National Immigration Forum
The National Immigration Forum, an advocacy group for immigrants and immigration, expressed its concern for the surviving provision that requires local authorities to determine the immigration status of those they stop.
Ali Noorani, executive director for NIF, called the provision the “pointy end of the sword of the Arizona immigration law.”
“Just as the nation is inching closer to a consensus on the need for solutions on immigration, the Supreme Court is dividing the nation,” said Noorani in a statement.
“Today’s ruling takes us backwards,” said Dr. Warren Stewart, senior pastor at First Institutional Baptist Church in Phoenix and the board chair of the National Immigration Forum. “Arizona’s discriminatory law is an attack on the American core values of fairness and equal treatment under the law.”
NIF also reiterated their concerns that the legislation has already adversely affected the state’s economy, hurting the local tourism industry and driving away residents.
“The Supreme Court might have given part of Arizona’s misguided law a green light, but states will be making a wrong turn if they decide to follow Arizona. Arizona’s law will only lead down a road to economic perdition,” Noorani said.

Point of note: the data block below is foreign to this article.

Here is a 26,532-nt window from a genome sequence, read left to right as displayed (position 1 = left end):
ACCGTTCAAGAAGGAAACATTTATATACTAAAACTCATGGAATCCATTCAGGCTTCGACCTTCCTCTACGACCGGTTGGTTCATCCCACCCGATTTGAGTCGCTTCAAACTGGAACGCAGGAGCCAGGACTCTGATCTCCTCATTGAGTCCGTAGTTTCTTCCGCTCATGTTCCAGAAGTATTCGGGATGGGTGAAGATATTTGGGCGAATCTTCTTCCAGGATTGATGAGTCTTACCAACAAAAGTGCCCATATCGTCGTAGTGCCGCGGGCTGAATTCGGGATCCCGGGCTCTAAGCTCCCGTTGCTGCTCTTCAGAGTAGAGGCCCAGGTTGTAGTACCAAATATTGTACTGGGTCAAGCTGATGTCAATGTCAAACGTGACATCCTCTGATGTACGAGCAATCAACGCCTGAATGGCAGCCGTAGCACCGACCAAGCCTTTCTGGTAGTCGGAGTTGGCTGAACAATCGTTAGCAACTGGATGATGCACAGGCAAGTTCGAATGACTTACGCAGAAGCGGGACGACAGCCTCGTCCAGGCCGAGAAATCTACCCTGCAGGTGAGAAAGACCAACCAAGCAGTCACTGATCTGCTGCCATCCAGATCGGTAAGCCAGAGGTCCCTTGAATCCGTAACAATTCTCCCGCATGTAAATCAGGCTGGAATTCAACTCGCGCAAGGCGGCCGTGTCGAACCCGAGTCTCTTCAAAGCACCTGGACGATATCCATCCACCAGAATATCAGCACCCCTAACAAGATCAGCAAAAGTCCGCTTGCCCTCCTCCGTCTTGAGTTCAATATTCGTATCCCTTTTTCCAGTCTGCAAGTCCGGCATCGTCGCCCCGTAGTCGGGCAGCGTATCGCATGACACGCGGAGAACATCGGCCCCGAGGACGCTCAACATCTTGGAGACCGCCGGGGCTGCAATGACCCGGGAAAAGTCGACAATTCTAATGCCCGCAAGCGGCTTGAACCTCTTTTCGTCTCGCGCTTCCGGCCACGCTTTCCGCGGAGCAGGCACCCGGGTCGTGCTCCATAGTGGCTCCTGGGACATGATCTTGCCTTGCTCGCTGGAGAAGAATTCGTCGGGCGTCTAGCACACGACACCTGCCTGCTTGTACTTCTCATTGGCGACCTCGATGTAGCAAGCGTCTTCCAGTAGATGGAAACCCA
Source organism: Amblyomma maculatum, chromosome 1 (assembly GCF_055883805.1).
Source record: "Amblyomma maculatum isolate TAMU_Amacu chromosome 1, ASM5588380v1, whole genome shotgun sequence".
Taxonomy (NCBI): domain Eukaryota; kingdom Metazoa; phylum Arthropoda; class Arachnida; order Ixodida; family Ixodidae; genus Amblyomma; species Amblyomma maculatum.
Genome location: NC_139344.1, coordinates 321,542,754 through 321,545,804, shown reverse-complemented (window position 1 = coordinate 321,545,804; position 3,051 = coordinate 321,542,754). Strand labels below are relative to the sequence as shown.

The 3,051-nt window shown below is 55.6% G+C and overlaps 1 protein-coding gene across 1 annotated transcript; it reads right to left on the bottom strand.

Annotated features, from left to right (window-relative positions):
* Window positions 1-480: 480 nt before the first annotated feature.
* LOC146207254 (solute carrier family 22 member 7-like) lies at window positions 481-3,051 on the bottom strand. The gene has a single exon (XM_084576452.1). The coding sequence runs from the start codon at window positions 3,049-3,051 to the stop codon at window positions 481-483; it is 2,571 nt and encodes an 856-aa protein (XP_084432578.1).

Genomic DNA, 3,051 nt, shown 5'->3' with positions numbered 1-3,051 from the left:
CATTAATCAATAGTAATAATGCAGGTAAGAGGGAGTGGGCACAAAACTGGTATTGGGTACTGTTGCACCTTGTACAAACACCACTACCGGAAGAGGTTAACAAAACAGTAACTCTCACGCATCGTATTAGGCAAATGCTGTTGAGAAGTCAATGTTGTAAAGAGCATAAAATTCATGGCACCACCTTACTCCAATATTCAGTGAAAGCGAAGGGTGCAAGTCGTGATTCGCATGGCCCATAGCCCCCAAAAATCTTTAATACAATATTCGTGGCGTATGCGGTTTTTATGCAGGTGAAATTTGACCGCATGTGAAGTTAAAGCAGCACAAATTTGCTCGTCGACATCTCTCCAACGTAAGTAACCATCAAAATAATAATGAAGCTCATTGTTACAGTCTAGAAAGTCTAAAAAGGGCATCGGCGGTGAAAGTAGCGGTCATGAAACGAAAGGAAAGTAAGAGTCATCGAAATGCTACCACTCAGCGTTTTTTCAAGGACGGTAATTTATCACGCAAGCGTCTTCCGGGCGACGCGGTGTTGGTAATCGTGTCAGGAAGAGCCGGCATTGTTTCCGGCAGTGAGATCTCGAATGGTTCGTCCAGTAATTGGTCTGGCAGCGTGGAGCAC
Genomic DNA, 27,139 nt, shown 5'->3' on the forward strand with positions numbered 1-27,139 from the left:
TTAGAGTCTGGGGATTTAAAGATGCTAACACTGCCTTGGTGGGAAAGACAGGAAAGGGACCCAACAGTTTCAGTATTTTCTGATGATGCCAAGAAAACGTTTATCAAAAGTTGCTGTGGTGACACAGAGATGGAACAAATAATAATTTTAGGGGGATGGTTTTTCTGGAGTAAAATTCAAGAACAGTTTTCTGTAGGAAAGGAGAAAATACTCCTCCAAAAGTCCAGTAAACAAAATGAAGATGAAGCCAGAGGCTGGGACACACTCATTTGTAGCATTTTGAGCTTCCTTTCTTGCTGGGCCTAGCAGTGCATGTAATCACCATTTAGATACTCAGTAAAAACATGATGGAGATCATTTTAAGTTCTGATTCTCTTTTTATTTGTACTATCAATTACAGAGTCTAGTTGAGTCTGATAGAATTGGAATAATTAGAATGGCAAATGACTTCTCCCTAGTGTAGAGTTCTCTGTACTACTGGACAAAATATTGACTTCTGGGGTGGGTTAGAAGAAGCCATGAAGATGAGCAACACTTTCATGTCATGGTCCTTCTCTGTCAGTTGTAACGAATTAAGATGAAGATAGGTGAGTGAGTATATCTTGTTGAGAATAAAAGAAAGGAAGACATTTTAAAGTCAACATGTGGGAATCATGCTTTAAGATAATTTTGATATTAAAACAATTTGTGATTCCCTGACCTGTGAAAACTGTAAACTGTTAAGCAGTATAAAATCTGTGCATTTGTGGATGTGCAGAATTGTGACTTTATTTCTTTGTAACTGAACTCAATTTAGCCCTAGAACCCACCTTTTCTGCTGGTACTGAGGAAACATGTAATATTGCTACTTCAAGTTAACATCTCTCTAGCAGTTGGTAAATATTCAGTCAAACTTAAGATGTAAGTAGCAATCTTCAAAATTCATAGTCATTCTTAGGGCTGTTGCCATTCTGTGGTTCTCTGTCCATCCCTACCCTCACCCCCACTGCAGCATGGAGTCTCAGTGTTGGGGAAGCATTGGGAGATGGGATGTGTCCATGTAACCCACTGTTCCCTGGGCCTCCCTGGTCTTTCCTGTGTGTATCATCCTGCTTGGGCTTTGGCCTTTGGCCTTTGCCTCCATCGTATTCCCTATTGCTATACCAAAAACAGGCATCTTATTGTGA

New American Leaders Project
The New American Leaders Project is a national organization that offers training for first- and second-generation immigrants in civic leadership roles. Sayu Bhojwani, founding director for NALP, expressed her concern that the upheld provision would lead to racial profiling.
“SB 1070 is antithetical to American values of tolerance and diversity. The Supreme Court’s upholding of one of SB 1070’s provisions—that makes immigrant profiling acceptable—is a disappointing statement by our country’s highest judicial powers, and will contribute to immigrants living in fear of “showing their papers,” Bhojwani said in a statement.
She added: “The ruling affirms a culture of fear and arbitrary questioning and negates the significant contributions that immigrants are making to the fabric of Arizona life and to every aspect of American society.
“This ruling is simply another misplaced band-aid and is sure to encourage a patchwork of policy from state-to-state instead of the long overdue, responsible answer to our broken immigration system we need, so that all Americans—regardless of where they were born—are treated with dignity and respect by law enforcement, school teachers and administrators, and healthcare professionals.”
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